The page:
Hermione shows no surprise at the sight of her husband. She looks tired when she sits near her mother. In her hand she has her wooden hair brush and some dark, elastic bands. Her mother takes these and brushes out her daughter's hair – she begins to plait it as if Hermione were still a very little girl. When Hermione sits, Snape can see the softest swell of her stomach – the very first evidence of the child within.
They have not yet informed Mrs. Granger of the impending birth. It is still several months away, after all, but Snape can now see that Mrs. Granger already knows. Hermione's mother has figured it out and is being pulled between two painful extremes: gleeful and desolate.
"I've made an appointment at the funeral home," Hermione says, when her hair has been braided. "I've got to get ready if I'm going to make it on time."
"We'll all go," Mrs. Granger says, rising. "You too, Severus."
"Of course," Snape says. He is curious, despite himself, to see how the Muggles deal with death. This time, Mrs. Granger drives and Hermione rides in the back seat with her eyes closed to hold in her tears. Every other block, Snape reaches back to touch her knee reassuringly. This seems only to fuel her despair but he cannot stop.
His mind wanders as they speak to the funeral director. Snape eyes the caskets warily but the Granger women are practical and choose cremation. They choose an urn and an hour for the service set for tomorrow. Snape is glad to leave the dusty mortuary.
Hermione spends the rest of the day on the telephone informing family and friends of this sudden tragedy. It is tedious, dreary work, this death. Mrs. Granger takes to her bed. Snape brings his wife tea, sandwiches, sticks of carrots, bread and jam. She is ravenous, always.
"I'll stay," Snape offers again, but she sends him home. He fails to sleep soundly again and his tossing and turning disturbs the cat. Even Wolfsbane abandons him.
At the memorial service, he spends the day shaking the hand of strangers. He is tall and dark and no one knows why, exactly, he is there until Hermione introduces him. Perhaps it is his own fault for wanting a small wedding – none of these people had been invited.
All these strangers follow them to Mrs. Granger's house with pots and dishes of food. Snape helps Hermione warm and serve it and when she is tired, he makes her excuses for her and puts her to bed.
He cleans up alone.
Mrs. Granger comes down later in her bathrobe again.
"I'll send Hermione home in the morning, my dear," she says.
"You shouldn't have to be alone," he says. "I am used to it." He is not any longer, but he can remember if he tries.
"Still," she says. "In the morning."
He kisses Mrs. Granger on the cheek and she pats his face a few times. Her wedding ring is hard against his cheekbone. There was a time, not so long ago, when he would have been lost in such a situation – completely unable to empathize but now he feels sharp pangs of sadness on Mrs. Granger's behalf. To lose a spouse seems unthinkable, intolerable.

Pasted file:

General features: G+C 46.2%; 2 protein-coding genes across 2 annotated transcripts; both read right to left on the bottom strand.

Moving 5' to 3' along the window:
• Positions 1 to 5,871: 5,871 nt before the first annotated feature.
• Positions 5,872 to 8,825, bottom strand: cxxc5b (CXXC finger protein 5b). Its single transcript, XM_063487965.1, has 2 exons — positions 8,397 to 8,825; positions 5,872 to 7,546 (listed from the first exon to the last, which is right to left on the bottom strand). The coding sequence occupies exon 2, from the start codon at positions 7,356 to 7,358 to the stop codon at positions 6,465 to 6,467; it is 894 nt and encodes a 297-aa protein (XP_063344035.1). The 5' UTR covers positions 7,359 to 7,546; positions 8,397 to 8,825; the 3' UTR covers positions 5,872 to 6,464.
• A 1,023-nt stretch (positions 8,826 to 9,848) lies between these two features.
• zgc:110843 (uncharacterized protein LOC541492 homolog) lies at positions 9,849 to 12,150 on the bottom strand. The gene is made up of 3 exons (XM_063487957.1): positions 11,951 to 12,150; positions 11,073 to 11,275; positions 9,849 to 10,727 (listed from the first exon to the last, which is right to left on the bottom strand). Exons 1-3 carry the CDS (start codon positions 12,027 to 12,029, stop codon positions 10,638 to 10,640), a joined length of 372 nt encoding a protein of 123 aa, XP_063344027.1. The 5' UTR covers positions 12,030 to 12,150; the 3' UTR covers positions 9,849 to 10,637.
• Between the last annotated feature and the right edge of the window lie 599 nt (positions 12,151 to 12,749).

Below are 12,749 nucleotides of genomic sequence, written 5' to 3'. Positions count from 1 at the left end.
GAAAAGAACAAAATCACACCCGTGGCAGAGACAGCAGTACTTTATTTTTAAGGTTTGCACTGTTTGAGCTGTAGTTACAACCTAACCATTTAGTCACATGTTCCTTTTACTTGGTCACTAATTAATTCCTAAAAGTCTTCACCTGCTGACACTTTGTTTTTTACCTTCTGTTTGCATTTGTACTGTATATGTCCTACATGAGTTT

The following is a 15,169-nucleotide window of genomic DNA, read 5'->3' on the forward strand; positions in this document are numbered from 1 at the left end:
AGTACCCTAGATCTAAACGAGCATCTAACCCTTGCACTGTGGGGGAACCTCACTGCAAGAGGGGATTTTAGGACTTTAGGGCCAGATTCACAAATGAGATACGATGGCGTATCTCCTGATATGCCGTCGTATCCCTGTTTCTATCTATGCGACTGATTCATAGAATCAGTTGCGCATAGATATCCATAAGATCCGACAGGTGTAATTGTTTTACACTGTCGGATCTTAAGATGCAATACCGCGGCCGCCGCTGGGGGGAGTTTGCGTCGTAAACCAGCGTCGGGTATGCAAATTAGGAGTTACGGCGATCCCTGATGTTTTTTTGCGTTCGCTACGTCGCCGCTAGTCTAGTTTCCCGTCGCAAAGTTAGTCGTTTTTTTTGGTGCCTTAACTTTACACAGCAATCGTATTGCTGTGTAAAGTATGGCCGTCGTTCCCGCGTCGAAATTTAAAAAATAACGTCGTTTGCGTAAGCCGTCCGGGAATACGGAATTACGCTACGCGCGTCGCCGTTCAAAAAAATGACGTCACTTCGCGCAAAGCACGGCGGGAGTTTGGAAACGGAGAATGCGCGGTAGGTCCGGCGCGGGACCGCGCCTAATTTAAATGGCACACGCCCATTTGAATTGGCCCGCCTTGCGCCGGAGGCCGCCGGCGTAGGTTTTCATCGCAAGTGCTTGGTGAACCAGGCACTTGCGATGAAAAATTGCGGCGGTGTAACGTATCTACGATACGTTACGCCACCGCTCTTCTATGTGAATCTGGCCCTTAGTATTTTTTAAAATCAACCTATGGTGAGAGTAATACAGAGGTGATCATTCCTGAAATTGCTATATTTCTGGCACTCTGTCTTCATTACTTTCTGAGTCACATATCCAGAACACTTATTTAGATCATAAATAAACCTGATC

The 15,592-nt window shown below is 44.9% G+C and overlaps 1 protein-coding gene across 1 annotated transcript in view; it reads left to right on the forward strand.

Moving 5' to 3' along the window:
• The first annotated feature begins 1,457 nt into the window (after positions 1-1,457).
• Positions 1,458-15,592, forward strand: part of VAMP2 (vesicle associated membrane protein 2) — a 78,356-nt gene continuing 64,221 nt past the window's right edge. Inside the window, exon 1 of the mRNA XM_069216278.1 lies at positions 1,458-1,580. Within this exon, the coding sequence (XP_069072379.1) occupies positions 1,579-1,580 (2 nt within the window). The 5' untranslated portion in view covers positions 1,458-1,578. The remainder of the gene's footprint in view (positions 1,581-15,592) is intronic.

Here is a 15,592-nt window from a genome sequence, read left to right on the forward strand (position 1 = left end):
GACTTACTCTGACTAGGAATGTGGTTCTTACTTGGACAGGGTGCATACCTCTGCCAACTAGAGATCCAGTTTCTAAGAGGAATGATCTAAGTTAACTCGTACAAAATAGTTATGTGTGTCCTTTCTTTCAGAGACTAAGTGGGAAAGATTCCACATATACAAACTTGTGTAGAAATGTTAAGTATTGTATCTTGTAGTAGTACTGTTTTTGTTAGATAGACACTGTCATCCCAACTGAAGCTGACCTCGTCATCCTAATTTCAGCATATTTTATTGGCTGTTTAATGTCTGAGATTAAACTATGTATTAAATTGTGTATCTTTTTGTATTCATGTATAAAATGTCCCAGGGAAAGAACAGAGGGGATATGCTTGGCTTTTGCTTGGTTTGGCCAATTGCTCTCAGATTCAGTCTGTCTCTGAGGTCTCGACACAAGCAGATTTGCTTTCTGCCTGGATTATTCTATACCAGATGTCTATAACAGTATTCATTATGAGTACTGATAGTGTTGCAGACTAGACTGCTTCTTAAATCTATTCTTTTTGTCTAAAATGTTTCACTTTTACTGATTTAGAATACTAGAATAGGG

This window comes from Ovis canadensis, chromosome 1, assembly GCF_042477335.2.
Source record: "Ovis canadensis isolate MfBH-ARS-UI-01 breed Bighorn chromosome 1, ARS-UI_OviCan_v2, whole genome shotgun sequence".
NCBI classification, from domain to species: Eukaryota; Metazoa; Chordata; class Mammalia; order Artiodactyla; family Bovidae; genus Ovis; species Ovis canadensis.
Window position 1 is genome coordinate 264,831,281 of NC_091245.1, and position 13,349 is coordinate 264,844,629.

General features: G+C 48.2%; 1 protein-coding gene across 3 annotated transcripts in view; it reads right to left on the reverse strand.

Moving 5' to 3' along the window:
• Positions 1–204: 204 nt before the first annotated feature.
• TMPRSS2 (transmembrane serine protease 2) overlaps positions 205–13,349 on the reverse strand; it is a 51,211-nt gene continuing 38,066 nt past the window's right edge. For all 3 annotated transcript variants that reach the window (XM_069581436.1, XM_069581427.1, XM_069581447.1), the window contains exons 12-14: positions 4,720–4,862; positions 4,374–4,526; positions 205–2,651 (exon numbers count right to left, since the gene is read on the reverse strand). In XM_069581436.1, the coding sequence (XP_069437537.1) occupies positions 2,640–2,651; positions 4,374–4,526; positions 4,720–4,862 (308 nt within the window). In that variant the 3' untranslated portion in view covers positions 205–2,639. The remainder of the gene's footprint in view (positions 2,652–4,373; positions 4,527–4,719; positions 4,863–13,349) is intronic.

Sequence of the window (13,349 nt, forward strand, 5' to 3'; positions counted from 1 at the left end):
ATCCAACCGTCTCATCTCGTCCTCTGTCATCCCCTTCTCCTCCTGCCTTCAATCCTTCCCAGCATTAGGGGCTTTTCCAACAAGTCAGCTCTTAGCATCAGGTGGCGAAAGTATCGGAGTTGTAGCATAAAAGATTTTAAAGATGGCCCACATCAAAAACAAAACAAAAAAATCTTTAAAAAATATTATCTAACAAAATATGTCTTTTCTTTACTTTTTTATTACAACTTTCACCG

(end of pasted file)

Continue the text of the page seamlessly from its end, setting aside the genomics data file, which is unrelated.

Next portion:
He kisses his wife before he leaves but she doesn't stir.
She comes home the next morning, as promised. She brings leftovers and he helps her put them in the refrigerator.
"Hi," she says, smiling at him.
"Hello," he says as she takes his hand. "How are you?"
"A little sad," she says. "A lot sad, actually."
"That's all right," he tells her, knowing it's better for her to feel sad now than to allow the sadness to crush her as before.
"I'm going to change – to go to work," she says.
"I'll meet you for lunch," he says and she nods.
"I'd like that," she says.
They meet at the deli near her offices that they both like. He orders for her while she sits in the sun. He buys her something sweet on a whim while he watches her. She is not beautiful like the women on the magazines in the nearby newsstand, but she is pretty and her pregnancy is beginning to suit her. She eats her treat first.
"I feel bad," she says.
"I miss my father, but still, after all these years, I miss Harry and Ron more," she admits. He considers this for a while.
"I think," he says, "We are meant to lose our parents. It is harder, much harder, to lose our peers."
She nods. She can buy this; allow this bring her comfort.
"Thank you," she says. They eat, and she rests her feet on his knees. He loves being married to her – he loves that she is not ever ashamed of him. "I've got to get back," she says.
"I'll walk you," he says. When he kisses her goodbye, he rests his hand on the mole hill of her abdomen. It is solid under his fingers.
He will never leave her.
Oh, there will be times, of course, when he wants to. She will lose her mother, later, and take it much harder than her father's death. She will mope and wilt and ignore the children and he will want to give up. There will be the birth of their third child, a surprise, the same year their eldest goes off to Hogwarts. It will be a girl she will come out with a twisted foot. She will always walk with a limp and Hermione will blame herself. He will want to leave her then, but he will not. There will be other smaller fights; there will be nights on the couch and screaming battles and broken dishes and feuds that go on for days.
There will be the unfortunate and humiliating feeling of their second child being sorted into Hufflepuff. Neither will like that.
But Snape does not know all of this as he walks away from her office building, back toward Diagon Alley where he can safely apparate into the living room of their flat. All he knows is that he has a young wife, the early bloom of a new family, a fully stocked lab, and all the time in the world to be happy.
And he will be happy.
So will she.
That's the end! The very end. Thanks for reading.